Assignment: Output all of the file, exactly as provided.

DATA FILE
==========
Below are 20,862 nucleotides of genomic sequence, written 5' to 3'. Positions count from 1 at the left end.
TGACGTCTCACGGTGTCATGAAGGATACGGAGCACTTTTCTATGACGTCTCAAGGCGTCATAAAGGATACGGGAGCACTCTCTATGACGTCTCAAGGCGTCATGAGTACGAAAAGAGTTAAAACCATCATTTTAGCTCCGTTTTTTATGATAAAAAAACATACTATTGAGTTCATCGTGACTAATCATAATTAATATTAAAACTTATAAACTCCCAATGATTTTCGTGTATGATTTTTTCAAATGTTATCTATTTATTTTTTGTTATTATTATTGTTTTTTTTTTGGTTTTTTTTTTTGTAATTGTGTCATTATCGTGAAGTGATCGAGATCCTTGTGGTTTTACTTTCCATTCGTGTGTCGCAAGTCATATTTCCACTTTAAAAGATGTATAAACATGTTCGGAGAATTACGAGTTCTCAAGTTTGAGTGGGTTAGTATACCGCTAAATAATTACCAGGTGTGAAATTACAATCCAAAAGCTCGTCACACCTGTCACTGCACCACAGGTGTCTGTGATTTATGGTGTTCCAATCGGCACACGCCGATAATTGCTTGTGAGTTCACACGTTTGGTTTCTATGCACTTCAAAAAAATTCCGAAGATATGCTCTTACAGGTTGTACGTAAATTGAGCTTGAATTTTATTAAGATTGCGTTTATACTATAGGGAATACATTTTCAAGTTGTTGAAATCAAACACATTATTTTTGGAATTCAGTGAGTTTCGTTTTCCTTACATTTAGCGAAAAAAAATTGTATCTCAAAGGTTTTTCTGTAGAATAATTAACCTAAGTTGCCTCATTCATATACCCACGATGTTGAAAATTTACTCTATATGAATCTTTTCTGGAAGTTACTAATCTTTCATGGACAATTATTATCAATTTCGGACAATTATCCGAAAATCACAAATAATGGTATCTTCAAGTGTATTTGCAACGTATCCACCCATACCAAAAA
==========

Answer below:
Below are 20,862 nucleotides of genomic sequence, written 5' to 3'. Positions count from 1 at the left end.
TGACGTCTCACGGTGTCATGAAGGATACGGAGCACTTTTCTATGACGTCTCAAGGCGTCATAAAGGATACGGGAGCACTCTCTATGACGTCTCAAGGCGTCATGAGTACGAAAAGAGTTAAAACCATCATTTTAGCTCCGTTTTTTATGATAAAAAAACATACTATTGAGTTCATCGTGACTAATCATAATTAATATTAAAACTTATAAACTCCCAATGATTTTCGTGTATGATTTTTTCAAATGTTATCTATTTATTTTTTGTTATTATTATTGTTTTTTTTTTGGTTTTTTTTTTTGTAATTGTGTCATTATCGTGAAGTGATCGAGATCCTTGTGGTTTTACTTTCCATTCGTGTGTCGCAAGTCATATTTCCACTTTAAAAGATGTATAAACATGTTCGGAGAATTACGAGTTCTCAAGTTTGAGTGGGTTAGTATACCGCTAAATAATTACCAGGTGTGAAATTACAATCCAAAAGCTCGTCACACCTGTCACTGCACCACAGGTGTCTGTGATTTATGGTGTTCCAATCGGCACACGCCGATAATTGCTTGTGAGTTCACACGTTTGGTTTCTATGCACTTCAAAAAAATTCCGAAGATATGCTCTTACAGGTTGTACGTAAATTGAGCTTGAATTTTATTAAGATTGCGTTTATACTATAGGGAATACATTTTCAAGTTGTTGAAATCAAACACATTATTTTTGGAATTCAGTGAGTTTCGTTTTCCTTACATTTAGCGAAAAAAAATTGTATCTCAAAGGTTTTTCTGTAGAATAATTAACCTAAGTTGCCTCATTCATATACCCACGATGTTGAAAATTTACTCTATATGAATCTTTTCTGGAAGTTACTAATCTTTCATGGACAATTATTATCAATTTCGGACAATTATCCGAAAATCACAAATAATGGTATCTTCAAGTGTATTTGCAACGTATCCACCCATACCAAAAA